This text is part of:
Table of Contents:
 to reach the crest, and retired in comparative disorder to the best cover they could obtain near the base of the hill. The brigade of Giles Smith, however, dashed ahead, no longer a column but a swarm of men, and poured up to the very crest of the hill, passing over the enemy's first trenches and abatis, where two color-bearers fell; but, alas, to find just as they gained the summit, the enemy in another and stronger line, posted on a slight ridge, not perceptible until the plateau of the mountain was reached. The fresh line opened with a volley, and the blast of death swelled into a hurricane. The brigade slowly fell back, while the enemy, attempting to pursue, was met by a heavy artillery fire from our trenches and hastily driven back. About fifty men of this brigade took refuge behind a ledge of rocks, where during the rest of the day they dare not expose so much as a finger. Occasionally one or two would attempt to dash down the hill and run the gauntlet, but of all who attempted this, not one escaped. At the same time the enemy was unable to come forth and capture them, for every man was covered by a hundred Federal muskets, carefully poised on our trenches for their protection. Under the cover of our artillery a position several hundred yards in advance was fortified and held by the brigades just repulsed. So little were the troops shaken by the failure, that General Morgan L. Smith proposed to make another assault at two P. M.; but the Commanding General refused to permit it. These were the veterans of Vicksburg, and universally they pronounced the ground charged over infinitely more difficult than that at Vicksburg. The advanced position taken, left the swampy thicket to the rear, and indeed, included portions of the rifle-pits on the enemy's skirmish lines. At noon General Dodge closed upon the left of the brigades, and firing during the afternoon was desultory, the guns on Kenesaw opening occasionally and eliciting a most vigorous reply. In the evening our brass bands played a lively selection of patriotic airs, which must have sounded the least little bit malicious to the Johnnies, who were prone to imagine that we were terribly cut up, in spirits, as well as men. The Fourth and Fourteenth corps--the stanch centre of the army — were called upon to give fresh proof of their valor. These two corps, though originally in front of Kenesaw, had been pushed by the converging advance of our army to the southward of that frowning peak. The noble Fourth corps, though by heavy odds the heaviest sufferer in the army, was one of the three from which an assault was demanded. The boys were tired of heavy skirmishing — that had grown tedious and lost its excitement — and I believe when they were apprised that their corps were to furnish two or three assaulting columns, they received the intelligence with a quick interest — nothing more. This thing of killing and being killed had become an every day affair; every platoon in the corps had bled freely since the campaign opened. They felt, probably, as all veterans must feel, some apprehension for the result of an assault upon a heavily-fortified enemy — but none for themselves. Early in the gray of morning the preparations for the assault commenced, the first symptom being an unusually early breakfast. There was no evidence in the movements or bearing of the men that they were soon to essay “the deadly imminent breach,” though they must have been conscious that the task laid out for them was one which none but men hoping to meet death would covet. Between seven and eight o'clock the lines were formed — Newton's division, consisting of Generals Wagner's, Kimball's and Harker's brigades, being selected as the storming parties. Kimball's being on the left and somewhat retired, to act as a support to the other two. Wagner held the centre, and Harker the right. Wood's and Stanley's divisions of the Fourth corps furnished supports on the flanks of the assaulting brigades, but they were not engaged, and their loss was trifling. This splendid brigade, composed of the Fortieth Indiana, Fifty-seventh Indiana, Ninety-seventh Ohio, Twenty-sixth Ohio, One Hundredth Illinois, and Twenty-eighth Kentucky, was thrown into a column of regimental divisions, thus giving the brigade a front of two companies and a depth of thirty lines. The advance regiment was the Fortieth Indiana, commanded by the fearless Blake. The column was formed in good season, and during the brief respite that ensued before the word charge was given, the men rested in their places silently, and no one would have guessed from their undisturbed faces. that all the latent gallantry of their natures could be aroused and lashed into a fury of heroism during the next ten minutes. Here was a man carefully relating his shoe, and tucking away the strings, the proposition that forlorn hopes should be well and tightly shod expressed plainly in his movements. Letters were torn and crumpled, and thrown furtively aside. Doubtless miniatures came from their hiding-places for a moment that morning, but such things are done in the army in profound secrecy. The soldier hates a scene, and none more than the purely sentimental variety. At half-past 8 the men sprang to their feet, the word fraught with death for many, with glory for all, had that instant been given. Thirty consecutive lines of blue leaped forward with impetuous strides, making their way through the scattered trees and undergrowth in splendid order. Before them, on the crest of a ridge, was the silent, and to the sight untenanted convex salient of the enemy's works which they were aiming for. They neared it rapidly, their enthusiasm rising with every step, and their hearts rising high as each indistinct object grew plain, as the slopes of the parapet became a mere furrow, over which it seemed they must go. But the next moment the gates of hell opened in their very faces. A close, concentrated. withering blast of musketry swept over the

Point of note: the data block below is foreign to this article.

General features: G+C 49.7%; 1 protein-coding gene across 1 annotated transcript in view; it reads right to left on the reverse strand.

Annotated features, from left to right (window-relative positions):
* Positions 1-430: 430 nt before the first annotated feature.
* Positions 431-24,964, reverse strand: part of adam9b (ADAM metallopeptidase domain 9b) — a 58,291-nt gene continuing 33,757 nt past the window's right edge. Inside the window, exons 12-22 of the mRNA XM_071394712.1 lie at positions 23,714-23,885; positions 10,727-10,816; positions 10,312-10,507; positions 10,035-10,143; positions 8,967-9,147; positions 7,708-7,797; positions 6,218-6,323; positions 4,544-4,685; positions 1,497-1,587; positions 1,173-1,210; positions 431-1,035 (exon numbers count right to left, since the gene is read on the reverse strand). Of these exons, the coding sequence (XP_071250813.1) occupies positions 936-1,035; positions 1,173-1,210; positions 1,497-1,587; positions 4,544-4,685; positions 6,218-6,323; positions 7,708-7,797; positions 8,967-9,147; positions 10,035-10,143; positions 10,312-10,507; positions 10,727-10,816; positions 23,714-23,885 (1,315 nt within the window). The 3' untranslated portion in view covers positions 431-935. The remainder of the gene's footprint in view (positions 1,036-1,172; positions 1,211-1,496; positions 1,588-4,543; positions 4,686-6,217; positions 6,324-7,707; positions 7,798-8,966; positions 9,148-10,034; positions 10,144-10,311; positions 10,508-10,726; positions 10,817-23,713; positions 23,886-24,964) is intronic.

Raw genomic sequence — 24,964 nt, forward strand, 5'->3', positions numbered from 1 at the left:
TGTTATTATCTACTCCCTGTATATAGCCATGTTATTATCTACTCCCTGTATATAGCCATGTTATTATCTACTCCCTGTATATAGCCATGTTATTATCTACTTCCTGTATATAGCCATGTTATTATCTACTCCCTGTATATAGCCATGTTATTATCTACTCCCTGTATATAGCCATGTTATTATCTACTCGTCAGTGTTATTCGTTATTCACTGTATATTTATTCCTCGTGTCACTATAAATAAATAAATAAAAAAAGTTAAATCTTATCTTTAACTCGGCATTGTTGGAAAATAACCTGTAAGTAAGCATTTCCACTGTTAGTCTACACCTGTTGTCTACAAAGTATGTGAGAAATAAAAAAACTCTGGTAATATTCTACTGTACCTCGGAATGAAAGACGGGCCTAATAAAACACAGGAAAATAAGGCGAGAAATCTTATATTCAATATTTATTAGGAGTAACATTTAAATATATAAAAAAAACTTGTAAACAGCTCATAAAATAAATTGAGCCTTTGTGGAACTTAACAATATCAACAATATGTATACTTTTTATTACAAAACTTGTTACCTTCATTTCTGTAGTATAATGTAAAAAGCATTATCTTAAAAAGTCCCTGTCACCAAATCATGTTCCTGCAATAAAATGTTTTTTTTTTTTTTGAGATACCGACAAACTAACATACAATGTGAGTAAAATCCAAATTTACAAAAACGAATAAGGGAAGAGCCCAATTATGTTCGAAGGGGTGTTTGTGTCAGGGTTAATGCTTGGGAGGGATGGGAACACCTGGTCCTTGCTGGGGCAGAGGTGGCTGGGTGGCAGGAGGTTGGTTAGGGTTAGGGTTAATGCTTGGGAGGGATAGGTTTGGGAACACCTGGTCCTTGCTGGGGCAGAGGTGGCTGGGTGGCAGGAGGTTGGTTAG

This work is licensed under a Creative Commons Attribution-ShareAlike 3.0 United States License.